It looks like we will at least triple the original goal of 60 wheelchairs--we may even reach 200!  I feel so blessed to be able to help make life better for those who have great need.  God is good!

Thursday, August 1, 2013

Wheels for Wheels--Day 2

Marathon, Florida

We are half way down the Keys tonight.  I rode a total of 75 miles.  My grandson Zak was with me for about twelve on some very safe bike paths.  I started in Florida City, crossed the Everglades, then passed from Key to Key, beginning with Key Largo.  I even passed the bar where they made that terrific old movie by the same name!

Crossing the Everglades was a real chore--it was about twenty miles of sawgrass and stunted palms.  I was riding into the wind, and had to work harder than usual.  I was disappointed by all the litter.  I saw more empty water, soda and beer bottles than I could count.  I saw lots of shreds of blown out tires.  There were car parts, beer boxes, hardware, and empty paper cups.  The Glades are one of our great national treasures, and essential to our health and well being here in Florida.  We really need to take better care of them!

All along the road yesterday, and then again today, I saw roadside signs that I have never noticed before.  They were very low to the ground, and while presumably designed to be seen from a car, much more visible to folks like me on bicycles.  They were all white, round, and every one said "Drive Safely."  Then in smaller letters, "In memory of . . . "  Oh my, the list of names is long!  One per sign.  I saw Blake and Jason and Pauline and Martha and Anthony and many more.  All victims of auto accidents.  If each sign stops one driver from being reckless, it will indeed serve as a fine memorial.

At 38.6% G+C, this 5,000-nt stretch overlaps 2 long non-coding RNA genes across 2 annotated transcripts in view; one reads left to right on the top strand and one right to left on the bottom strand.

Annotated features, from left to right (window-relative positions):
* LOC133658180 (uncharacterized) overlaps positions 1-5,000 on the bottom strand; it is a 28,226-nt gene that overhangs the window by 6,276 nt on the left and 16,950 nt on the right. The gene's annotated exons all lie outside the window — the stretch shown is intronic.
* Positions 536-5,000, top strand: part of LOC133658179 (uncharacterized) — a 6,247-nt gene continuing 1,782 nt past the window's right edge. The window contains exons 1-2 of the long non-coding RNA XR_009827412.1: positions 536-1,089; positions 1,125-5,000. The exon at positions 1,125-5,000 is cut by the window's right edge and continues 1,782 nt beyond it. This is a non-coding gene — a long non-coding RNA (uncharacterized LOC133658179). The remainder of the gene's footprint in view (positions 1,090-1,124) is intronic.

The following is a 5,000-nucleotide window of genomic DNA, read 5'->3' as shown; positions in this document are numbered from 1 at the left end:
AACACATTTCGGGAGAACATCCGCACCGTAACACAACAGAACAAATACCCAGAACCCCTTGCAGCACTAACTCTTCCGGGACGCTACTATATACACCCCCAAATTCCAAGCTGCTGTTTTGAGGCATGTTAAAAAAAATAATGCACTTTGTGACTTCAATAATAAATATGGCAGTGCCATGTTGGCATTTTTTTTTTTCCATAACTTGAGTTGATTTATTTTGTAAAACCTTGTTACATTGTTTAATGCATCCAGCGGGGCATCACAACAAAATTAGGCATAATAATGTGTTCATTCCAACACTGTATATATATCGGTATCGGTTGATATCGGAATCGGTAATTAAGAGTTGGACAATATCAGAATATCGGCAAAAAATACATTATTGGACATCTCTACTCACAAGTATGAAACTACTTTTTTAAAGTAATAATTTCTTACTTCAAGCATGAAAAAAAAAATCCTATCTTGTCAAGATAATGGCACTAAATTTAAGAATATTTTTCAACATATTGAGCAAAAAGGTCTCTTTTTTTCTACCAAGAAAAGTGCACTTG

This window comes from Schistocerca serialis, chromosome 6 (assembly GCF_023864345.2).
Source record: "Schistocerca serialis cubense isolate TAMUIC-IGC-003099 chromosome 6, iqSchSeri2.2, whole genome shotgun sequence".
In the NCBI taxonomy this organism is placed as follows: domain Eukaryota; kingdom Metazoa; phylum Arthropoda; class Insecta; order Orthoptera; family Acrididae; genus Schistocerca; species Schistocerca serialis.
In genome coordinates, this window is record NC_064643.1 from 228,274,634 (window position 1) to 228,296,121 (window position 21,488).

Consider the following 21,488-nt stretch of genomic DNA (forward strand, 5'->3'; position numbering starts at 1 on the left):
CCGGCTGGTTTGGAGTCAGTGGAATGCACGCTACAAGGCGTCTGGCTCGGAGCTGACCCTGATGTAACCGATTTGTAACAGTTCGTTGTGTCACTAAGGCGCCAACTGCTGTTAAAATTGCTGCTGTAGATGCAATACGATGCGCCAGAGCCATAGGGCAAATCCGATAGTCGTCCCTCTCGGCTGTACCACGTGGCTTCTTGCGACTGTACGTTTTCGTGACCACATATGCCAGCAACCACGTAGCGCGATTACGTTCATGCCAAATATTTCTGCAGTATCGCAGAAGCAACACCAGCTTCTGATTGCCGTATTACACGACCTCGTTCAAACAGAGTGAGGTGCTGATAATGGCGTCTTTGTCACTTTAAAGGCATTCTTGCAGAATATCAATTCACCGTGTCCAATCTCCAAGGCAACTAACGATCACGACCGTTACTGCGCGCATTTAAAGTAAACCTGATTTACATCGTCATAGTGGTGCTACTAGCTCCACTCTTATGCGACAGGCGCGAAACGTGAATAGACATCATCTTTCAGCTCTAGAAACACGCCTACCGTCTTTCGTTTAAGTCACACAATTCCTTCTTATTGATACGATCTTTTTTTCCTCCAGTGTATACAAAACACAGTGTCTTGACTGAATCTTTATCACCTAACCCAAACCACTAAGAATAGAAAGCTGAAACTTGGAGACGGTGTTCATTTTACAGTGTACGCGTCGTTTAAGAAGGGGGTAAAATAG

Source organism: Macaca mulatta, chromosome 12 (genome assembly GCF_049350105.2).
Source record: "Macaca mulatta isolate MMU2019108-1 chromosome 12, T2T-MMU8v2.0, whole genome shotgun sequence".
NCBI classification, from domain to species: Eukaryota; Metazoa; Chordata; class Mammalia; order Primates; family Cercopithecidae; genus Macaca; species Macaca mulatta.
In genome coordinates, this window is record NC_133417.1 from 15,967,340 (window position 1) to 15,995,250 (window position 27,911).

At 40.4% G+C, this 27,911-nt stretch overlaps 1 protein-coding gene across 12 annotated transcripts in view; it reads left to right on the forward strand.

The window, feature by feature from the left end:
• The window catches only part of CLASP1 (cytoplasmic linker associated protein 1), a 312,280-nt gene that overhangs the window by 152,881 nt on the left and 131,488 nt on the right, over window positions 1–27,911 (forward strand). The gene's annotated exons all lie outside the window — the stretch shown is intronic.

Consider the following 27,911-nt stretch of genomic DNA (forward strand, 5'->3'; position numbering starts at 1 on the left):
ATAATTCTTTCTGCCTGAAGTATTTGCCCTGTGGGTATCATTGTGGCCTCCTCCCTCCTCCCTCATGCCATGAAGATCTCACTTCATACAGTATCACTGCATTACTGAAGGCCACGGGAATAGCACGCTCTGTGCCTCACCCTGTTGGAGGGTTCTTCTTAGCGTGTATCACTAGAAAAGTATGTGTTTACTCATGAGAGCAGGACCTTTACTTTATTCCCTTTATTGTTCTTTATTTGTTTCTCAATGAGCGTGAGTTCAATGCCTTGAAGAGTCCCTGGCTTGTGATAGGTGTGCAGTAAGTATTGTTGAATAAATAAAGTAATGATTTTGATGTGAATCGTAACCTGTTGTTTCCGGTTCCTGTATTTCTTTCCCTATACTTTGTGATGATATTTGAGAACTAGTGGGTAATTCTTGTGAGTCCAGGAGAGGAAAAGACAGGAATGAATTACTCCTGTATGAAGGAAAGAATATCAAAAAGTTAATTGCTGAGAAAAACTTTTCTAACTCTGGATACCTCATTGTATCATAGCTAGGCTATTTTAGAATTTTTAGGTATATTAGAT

Zak wanted to be sure that I told you all that he saw a gator and some iguanas.  He's a real wildlife buff (a fine trait for a young boy!)  Linda and I both enjoy him.  And she's not only been taking care of grandparent duties, she's also been a great support for the ride!

The best part of the the trip today was crossing from Long Key to Duck Key, where a beautiful bike path runs parallel to the US 1 bridge at that point.  Truly awesome--and Zak was with me!

Three things to share about some old friends.  One, who suffers from a leg injury, reminded she can't ride a bike, not even a stationary one.  How easily we forget the simple blessings of life!  This trip, with it's goal of raising funds for wheelchairs (she, fortunately, doesn't need one) is a constant reminder of what I often take for granted.

Another friend, an older friend, wished he could have joined me on the ride.  We've shared several long bike trips together over the years.  You would have loved this one, Jerry!

And finally, the friend I've known the longest.  Always a bit of a wise guy, Charlie sent a check to support the ride, with a note:  "I thought I'd keep the sixty theme going," he wrote.  The check was for $60.60!  I called him last night to wish him Happy Birthday (he too just turned sixty) and he noted I could change the name of the blog to "Pastoral Pedalings."  Love ya Charlie!

Thank you all for your prayers!